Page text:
Saint Jack., He had helped me out of the slums. The genius chain store manager who couldn't, wouldn't help himself. But he had helped others to get out. Philosophers shoot pool in the strangest places. The gods of transition and change hide everywhere, though sometimes we want to shoot them dead. Everywhere the Jackal-headed god Anubis leads you through the centre of hell, around the mountain and out. But this Saint Jack had already done the job for me, had led me out of the hell of Cabbagetown and worn brick, that famous road, to a better way of life. In our youth, in the slums, it was always Kevin and Jack against the world. Saint Jack wasn't happy with backward progress.
Remember our mutual friend Fred Egglestone? Remember how he started looking fo the holy grail at seventeen? Got tied up with a black hooker at eighteen in Vancouver and was s certified, booze-blossomy bum by 20? See the way he looks today, back in the Cabbagetown he can't even remember, the whole area now built up by the rich, trendy professionals, all of them urban activists and all of them looking like Dada storm troopers with their leather jackets and their poodles? His old haunts remain, here and there, Canada House and the Wheat Sheaf, the Queen Streets pubs. He lives there, on Queen Street West. You should see the way he looks today, down among all those philosophers, losers, thieves. The face, the skin, the bad teeth. Bad diet cheap booze. I want to know why you are opting out for bumhood."
My parents, still alive, cagey and rational. "What are you doing? Seven months in Mexico? To write some dram book on God knows what? Your father is a janitor and you're a professor and you're chucking it all away. In one month you and Loren will bypass each other, you'll end up like two different people. She will go her way and you will go yours. This will be the end of your marriage. Kevin, don't do this please."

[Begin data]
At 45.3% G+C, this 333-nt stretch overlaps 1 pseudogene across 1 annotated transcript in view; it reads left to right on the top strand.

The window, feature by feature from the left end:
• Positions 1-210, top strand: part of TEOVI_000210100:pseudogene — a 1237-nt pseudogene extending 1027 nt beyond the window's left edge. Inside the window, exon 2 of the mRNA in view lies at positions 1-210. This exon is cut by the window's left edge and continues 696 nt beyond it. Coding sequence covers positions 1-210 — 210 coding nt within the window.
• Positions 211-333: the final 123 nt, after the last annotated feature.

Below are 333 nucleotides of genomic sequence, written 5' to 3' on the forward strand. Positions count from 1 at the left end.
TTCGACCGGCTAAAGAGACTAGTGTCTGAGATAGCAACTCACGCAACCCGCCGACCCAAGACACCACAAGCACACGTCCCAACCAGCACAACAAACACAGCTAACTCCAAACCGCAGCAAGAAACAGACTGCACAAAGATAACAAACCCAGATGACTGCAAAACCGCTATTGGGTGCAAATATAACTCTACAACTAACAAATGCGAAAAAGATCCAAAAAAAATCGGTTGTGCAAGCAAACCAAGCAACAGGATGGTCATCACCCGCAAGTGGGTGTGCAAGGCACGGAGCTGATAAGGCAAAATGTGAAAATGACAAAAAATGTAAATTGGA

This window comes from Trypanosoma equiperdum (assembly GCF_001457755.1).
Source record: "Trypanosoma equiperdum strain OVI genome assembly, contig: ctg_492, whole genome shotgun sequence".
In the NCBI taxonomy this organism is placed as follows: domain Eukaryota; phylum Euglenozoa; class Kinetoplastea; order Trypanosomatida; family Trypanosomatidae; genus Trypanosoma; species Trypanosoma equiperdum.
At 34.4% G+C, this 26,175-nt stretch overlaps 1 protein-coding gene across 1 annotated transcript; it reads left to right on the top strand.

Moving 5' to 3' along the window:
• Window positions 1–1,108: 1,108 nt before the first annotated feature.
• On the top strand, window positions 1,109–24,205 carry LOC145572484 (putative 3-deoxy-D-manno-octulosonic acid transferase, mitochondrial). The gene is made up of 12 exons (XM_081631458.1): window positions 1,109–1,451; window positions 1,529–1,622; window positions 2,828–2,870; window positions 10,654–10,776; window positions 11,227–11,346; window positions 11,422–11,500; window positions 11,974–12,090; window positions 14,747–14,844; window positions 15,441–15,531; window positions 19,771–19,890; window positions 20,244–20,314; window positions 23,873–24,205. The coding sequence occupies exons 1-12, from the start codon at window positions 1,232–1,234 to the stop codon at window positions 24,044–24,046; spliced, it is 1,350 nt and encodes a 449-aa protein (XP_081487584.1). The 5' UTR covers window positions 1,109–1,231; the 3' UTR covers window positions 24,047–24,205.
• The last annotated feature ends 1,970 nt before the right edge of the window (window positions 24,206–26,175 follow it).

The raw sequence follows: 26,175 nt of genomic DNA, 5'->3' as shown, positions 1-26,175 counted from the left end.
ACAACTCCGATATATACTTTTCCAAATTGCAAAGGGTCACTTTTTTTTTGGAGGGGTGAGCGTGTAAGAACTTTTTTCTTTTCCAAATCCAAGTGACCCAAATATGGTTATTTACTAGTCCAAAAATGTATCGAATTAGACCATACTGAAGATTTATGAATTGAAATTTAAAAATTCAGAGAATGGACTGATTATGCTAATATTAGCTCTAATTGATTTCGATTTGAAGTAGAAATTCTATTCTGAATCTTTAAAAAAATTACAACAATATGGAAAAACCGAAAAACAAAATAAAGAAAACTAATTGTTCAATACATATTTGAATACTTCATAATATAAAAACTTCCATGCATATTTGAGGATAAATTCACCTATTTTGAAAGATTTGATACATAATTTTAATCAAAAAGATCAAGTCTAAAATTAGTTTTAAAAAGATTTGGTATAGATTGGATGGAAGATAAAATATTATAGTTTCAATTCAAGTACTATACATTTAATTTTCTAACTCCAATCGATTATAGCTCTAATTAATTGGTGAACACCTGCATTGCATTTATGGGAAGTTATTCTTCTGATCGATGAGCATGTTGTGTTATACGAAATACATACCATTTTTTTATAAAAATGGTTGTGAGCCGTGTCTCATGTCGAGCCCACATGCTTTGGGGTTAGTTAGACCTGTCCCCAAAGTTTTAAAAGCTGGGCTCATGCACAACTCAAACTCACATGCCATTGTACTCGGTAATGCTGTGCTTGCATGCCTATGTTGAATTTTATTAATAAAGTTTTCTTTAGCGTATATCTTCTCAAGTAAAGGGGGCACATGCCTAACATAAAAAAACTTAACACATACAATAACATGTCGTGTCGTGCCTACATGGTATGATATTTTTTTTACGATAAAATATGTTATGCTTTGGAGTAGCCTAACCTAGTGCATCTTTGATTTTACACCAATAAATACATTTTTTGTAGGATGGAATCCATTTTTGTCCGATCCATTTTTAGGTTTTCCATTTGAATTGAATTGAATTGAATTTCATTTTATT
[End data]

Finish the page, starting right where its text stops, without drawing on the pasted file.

Mother dear, how can you advise me, you who nearly cracked my collarbone that one day way back when you'd come down on my with your heavy soup ladle after I'd told you there was no God.
And Father, who, in your dreams and reveries, was incapable of crossing the street properly, trying all your life to tell me how to conduct my life, learn a trade. I have learned my trade in spades, and it isn't enough, Dad. You had no idea what lay beyond the trade, what lay beyond success and money. Still, I love you.
"Son-of-a-bitch," says sister-in-law.
"When childhood is over, the things of childhood should be put away," says the third friend, the veteran of Mexico, the eternal wanderer, Don Juan on the face of Latin America. Not a scientist, but an author, talented (he has sold three books) and Crazy Irish too. "For you, Kevin, there is only one way to go. Mexico is a sleepy, dangerous country, but that is not your problem, at least immediately. Your problem is that you will not, cannot be a hero. It is not in your traditions. You are, after all, an applied scientist, a step up from armor-maker. You're just nearing forty, and like any fairly sensitive man at that age, you are suspecting that all is not right with you as a person.
"But you will bring your problems with you to Mexico. In that sleepy, exciting, revealing country you will find that there are only two ways for you, and two ways only: a woman or a bottle. I know. I've been there. Stay in Canada where you belong. You will not find what you seek in Mexico."
Back to Title Page Chapter Three